Progesterone is a hormone in both men and women. It plays a greater role for women, though, as it’s related to menopause, pregnancy, and overall health. You may be interested in increasing your progesterone levels if you’re a woman looking to get pregnant. Low progesterone levels can cause:
- infertility or miscarriages
- uterine bleeding or irregular periods and spotting
- sex drive
- weight gain
A doctor may prescribe various forms of progesterone. Synthetic forms, also known as progestins, are available, but they’re also associated with an increased risk for breast cancer. Read on to learn more about where to find natural progesterone, benefits, risks, and more.
If you’re looking for natural progesterone, you can buy products made from soybeans or yams from the variety Diascorea uilosa. When extracted from these sources, progesterone is considered bioidentical, or chemically similar to the progesterone a woman’s body makes. Traditional table yams you find in the market won’t offer the same benefits.
Natural progesterone is most commonly available as a cream. The body absorbs creams well, making it more available in the bloodstream. Examples of progesterone creams on the market include:
Individual directions may vary, but most of the creams’ instructions say to apply a dime-sized amount of cream onto the inside of the wrists, arms, stomach, or thighs twice per day.
Some manufacturers recommend premenopausal women use the cream for 14 days before they start their period for best results. It’s recommended for menopausal women to use for 21 days, stop for 7 days, then repeat its use.
Natural progesterone pills are also available. However, the liver breaks down progesterone quickly, so less becomes available to the bloodstream. A person would have to take much more oral progesterone than they would if they chose to apply the progesterone cream.
You can also take progesterone suppositories, which would be inserted vaginally. They’re also thought to enhance healthy tissue in the uterus and improve pregnancy success.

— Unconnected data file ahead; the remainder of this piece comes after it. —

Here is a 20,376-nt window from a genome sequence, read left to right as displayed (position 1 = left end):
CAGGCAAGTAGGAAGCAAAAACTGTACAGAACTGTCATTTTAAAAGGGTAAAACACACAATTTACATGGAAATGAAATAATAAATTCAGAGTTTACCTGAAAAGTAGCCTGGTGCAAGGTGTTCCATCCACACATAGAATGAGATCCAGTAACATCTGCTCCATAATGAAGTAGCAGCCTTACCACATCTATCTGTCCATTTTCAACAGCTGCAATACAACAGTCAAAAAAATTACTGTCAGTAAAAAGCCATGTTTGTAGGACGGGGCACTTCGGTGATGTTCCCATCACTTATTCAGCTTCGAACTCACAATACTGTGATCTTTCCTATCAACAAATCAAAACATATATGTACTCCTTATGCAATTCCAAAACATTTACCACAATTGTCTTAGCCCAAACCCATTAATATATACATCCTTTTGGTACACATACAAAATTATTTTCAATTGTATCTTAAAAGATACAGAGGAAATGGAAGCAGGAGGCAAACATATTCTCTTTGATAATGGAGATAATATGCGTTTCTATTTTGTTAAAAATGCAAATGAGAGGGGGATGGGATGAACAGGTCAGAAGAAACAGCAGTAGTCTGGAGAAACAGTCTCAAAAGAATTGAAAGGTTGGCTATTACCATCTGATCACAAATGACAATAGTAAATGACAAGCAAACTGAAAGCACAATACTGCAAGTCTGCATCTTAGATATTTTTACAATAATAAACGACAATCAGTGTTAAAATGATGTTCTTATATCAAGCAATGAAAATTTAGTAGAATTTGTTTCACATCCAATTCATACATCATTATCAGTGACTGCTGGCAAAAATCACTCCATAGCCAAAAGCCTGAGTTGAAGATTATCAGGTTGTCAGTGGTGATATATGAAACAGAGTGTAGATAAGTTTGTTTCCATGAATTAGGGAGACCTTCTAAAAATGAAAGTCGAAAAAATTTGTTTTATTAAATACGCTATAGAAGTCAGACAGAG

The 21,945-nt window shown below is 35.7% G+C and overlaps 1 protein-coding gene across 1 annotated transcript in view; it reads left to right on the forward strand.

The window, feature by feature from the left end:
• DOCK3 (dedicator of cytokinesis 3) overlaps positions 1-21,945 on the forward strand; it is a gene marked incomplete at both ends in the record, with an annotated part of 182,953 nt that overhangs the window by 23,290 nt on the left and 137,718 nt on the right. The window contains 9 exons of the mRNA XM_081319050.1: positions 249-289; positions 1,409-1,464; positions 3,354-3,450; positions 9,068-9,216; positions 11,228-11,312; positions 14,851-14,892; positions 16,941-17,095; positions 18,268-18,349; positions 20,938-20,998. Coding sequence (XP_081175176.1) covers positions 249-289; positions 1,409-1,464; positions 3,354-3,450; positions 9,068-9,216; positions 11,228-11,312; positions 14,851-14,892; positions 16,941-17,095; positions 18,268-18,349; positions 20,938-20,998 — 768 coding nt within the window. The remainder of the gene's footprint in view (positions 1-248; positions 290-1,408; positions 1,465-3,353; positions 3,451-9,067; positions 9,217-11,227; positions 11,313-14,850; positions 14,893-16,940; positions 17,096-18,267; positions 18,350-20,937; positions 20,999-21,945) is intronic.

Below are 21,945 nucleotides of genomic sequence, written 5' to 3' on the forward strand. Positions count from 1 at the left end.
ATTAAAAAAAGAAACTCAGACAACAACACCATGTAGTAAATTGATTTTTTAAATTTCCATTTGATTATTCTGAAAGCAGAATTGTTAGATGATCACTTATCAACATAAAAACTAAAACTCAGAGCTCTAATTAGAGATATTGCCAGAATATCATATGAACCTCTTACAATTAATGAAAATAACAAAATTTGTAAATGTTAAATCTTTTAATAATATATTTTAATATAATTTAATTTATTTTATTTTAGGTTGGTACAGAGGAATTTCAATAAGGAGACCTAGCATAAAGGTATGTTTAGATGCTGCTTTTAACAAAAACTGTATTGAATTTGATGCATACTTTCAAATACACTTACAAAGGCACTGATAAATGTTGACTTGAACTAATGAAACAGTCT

While foods don’t necessarily contain progesterone, some foods may help stimulate the body’s production of progesterone. These include:
- Brussels sprouts
- whole grains
Some foods are also associated with lowering the amount of estrogen in the body, which could increase the ratio of progesterone to estrogen. These include:
Incorporating these foods into your diet could help boost natural progesterone levels.
In addition to considering the use of natural progesterone treatments, there are other ways a woman can increase her body’s natural progesterone. She can:
- Maintain a healthy body weight. Excess weight causes a woman’s body to produce more estrogen. This creates an imbalance in progesterone. While maintaining a healthy weight doesn’t necessarily mean that a woman will make more progesterone, it does mean her hormones will be more balanced.
- Reduce stress. Stress triggers the production of stress hormones and can cause the kidneys to convert hormones like progesterone to cortisol. Examples of steps to relieve stress include meditation, journaling, reading, listening to music, or participating in other relaxing and enjoyable activities.
- Refrain from overexercising. Physical activity can go a long way in reducing stress levels and maintaining a healthy weight. However, excessive exercise can have the opposite effect. It can cause the body to produce stress hormones over progesterone.
It’s important to remember that low levels of this hormone don’t mean that a woman is in poor health. Talk to your doctor to see if they can help identify the causes of low progesterone.
Sometimes causes aren’t so clear, but if your doctor can provide a diagnosis, they can also help with a treatment.
Benefits of taking natural progesterone may include:
- protecting the endometrium (lining of the uterus)
- preventing uterine cancer
- maintaining HDL cholesterol levels (also known as the “good” cholesterol)
- reducing symptoms associated with menopause, like mood swings
- reducing adverse side effects of synthetic hormones
With natural progesterone, you may notice some changes and symptoms like breast tenderness, headaches, and depression. But these symptoms are generally more associated with synthetic progesterone. If you do experience these symptoms, they generally go away as you continue taking natural progesterone.
Be sure to patch test with topical creams before applying it all over your body. To patch test, place a little cream inside your wrist and wait 24 hours to see if you develop an allergic reaction, like itching, redness, or swelling.
Natural progesterone could be a way for some women to boost their levels without having to experience the unwanted side effects of synthetic hormones. Many women are interested to increase their progesterone levels to help with fertility and to decrease menopause symptoms.
But there isn’t a lot of data available about natural progesterone. Supplements aren’t monitored or regulated by the Food and Drug Administration (FDA) for quality or dose like other over-the-counter products have. For this reason, it’s important for you to talk to your doctor before starting to use natural progesterone supplements.
Your doctor will be able to recommend additional treatments and review your medications to ensure you can safely use natural progesterone.